1/20/02 6:35 – 7:00 am
There is an interest in longevity on earth. The approach is from the cellular level. There is focus on vitamins and minerals, nutrients added to the body. But the focus should be not on feeding the body after the food or before the food, but feeding the food itself. Remineralization of the soil is vital. Vital for human being’s longevity and for the earth itself.

Longevity of the body, as thought of, is not as important as longevity of the breath. What we mean is that if humans focused more on their breathing and less on the garments they wear, or what extra they put into the body, their bodies would live longer. There is much too much attention given to what things look like, rather than what things are. Humans are breathing apparatuses. Breathing is life, Breath is the animator. Minerals and vitamins do not breathe like lungs and cells do. In fact many of these products are incompatible with the body’s ability to absorb them, as they are not in their natural state. Synthetics and extracts have thier own metabolic cycles that are not always in harmony with the body that has consumed it. If you want to live long, breathe deeply.

Finding Ones Way

There is a parable about a man and a donkey. The man was a very old man from a village where no one could read. Thus, he didn’t know how to read signs on the road. So at each juncture, he would ask the donkey which way to go. He would do this by taking the donkey’s burden and putting it on his back. He would wait unitl the donkey turned one way or another and then reload the donkey’s back with the items he was peddling from village to village. As he was often in lands he didn’t know, as he did his own mountainous home, neither he nor the donkey could memorize where they were.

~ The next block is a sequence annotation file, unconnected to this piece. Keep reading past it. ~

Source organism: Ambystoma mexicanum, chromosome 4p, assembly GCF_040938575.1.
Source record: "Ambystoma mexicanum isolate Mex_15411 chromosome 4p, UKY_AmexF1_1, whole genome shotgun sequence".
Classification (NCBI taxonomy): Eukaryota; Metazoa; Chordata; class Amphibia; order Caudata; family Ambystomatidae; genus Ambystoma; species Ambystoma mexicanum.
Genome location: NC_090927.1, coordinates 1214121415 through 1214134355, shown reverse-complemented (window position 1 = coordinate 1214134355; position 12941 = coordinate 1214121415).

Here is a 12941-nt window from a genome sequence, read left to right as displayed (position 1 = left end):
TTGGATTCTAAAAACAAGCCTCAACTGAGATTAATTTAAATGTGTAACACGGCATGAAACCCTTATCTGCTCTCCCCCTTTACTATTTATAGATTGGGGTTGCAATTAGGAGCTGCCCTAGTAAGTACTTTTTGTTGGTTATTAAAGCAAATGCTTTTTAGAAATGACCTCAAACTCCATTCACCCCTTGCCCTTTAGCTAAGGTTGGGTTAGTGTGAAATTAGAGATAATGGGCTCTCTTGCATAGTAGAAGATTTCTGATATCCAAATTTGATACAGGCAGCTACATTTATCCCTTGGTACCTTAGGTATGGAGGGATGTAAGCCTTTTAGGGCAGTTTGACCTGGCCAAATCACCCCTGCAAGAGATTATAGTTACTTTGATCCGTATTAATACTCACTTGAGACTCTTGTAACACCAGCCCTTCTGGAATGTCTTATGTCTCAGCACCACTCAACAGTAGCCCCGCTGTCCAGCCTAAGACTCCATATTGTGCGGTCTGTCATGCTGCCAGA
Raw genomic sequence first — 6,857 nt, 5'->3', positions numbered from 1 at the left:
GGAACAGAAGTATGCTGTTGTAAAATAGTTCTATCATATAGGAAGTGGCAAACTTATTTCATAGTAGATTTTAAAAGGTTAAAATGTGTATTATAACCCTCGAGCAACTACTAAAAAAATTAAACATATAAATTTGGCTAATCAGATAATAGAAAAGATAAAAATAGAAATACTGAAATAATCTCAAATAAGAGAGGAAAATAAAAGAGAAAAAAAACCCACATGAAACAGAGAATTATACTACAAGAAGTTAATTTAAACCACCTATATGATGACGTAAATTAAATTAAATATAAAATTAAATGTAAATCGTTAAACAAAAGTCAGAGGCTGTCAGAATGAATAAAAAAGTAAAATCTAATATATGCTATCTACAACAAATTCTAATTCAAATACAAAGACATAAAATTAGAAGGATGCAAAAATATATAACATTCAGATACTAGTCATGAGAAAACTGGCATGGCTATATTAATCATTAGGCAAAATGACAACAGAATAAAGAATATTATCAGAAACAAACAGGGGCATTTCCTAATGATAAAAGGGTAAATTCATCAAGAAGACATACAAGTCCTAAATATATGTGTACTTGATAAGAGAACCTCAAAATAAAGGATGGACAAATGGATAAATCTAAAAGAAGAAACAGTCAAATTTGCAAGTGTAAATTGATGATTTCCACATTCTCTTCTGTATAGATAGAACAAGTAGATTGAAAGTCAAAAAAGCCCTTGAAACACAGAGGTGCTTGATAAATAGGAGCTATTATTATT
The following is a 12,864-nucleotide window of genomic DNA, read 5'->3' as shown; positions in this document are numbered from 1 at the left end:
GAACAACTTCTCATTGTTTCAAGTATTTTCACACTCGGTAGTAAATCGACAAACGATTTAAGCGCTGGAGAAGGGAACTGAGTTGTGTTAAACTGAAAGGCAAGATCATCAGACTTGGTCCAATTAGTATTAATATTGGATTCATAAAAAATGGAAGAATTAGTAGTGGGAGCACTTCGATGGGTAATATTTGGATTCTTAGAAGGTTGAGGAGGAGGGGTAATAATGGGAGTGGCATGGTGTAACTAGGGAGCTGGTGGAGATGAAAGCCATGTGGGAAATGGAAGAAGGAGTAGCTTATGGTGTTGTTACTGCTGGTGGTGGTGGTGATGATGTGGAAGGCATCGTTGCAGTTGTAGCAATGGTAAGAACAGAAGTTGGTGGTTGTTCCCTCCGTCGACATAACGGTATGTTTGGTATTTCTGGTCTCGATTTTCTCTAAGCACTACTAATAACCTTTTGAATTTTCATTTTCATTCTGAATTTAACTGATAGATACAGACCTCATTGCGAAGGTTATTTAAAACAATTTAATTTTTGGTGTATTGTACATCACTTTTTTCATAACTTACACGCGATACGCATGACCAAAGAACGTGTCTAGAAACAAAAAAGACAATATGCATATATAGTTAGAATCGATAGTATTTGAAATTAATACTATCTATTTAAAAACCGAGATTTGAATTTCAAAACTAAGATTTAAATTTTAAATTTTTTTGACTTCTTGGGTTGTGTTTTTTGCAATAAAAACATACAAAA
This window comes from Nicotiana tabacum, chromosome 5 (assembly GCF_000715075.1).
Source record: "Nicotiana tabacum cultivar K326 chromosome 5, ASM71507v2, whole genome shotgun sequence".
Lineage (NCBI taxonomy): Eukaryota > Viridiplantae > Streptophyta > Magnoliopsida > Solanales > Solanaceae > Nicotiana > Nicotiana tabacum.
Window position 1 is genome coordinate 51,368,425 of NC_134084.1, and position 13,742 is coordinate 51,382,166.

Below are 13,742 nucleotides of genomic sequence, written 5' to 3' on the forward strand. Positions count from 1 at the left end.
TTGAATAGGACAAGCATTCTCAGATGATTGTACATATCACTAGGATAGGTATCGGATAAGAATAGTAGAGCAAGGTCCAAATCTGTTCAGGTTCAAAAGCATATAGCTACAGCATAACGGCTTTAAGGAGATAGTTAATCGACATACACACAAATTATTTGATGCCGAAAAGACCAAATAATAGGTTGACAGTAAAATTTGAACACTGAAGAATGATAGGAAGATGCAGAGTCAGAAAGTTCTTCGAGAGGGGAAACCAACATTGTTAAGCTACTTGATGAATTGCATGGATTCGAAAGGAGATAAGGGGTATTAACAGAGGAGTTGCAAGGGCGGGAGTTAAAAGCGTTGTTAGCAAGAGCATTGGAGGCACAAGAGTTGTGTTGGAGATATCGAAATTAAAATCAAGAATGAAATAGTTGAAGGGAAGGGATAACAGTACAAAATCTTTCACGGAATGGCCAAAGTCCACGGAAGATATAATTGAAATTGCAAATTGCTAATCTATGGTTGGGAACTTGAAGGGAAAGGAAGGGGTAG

But one day, after taking the donkey’s burden, the donkey, instead of taking the road to the left or right, gave out a mighty last hee haw and died in the middle of the road. At that moment, not only was this man carrying the burden of the animal on his back, but he did so with great bereavement in his heart. He cried out, “why did I not understand all these years, how it was that you knew the way and I, a human did not ?”

Keeping the pack on his back as he did all those years, he imitated what his donkey had done so many times. First he would turn to the east and put his nose in the air, then he would turn to the west and mark it with his hoof, which the man did with his foot. Then he would turn in all directions slowly as if sensing something, looking for something, Then after he had done as his donkey did, he waited for a bird to come, as it seemed the donkey never made its choice until a bird came. After a little while, and no bird came, the man was so overcome by his sense of loss, and being lost, that he put his burden down. He was not afraid for himself, but he realized how lonely and difficult the rest of his journey would be. It was in that moment however, that he learned what the donkey had shown him all those years. For in the heaviness of his loss, and the weight of his burden that he would be carrying alone, he knew what the animal had known. Serving another was a selfless act of love. It took one’s entire body, mind and soul. The way to travel, was the shortest route. It could be felt by the amount of joy in the air, which the soul could feel and which birds are sensitive to. Whereas, the long road was often full of sorrows, and extra burdens that others had left by the roadside. The donkey knew that joy in the air, sustained the carrying of burdens and that if one took the route of joy, it would be the surest way of arriving at one’s destination in the service of love.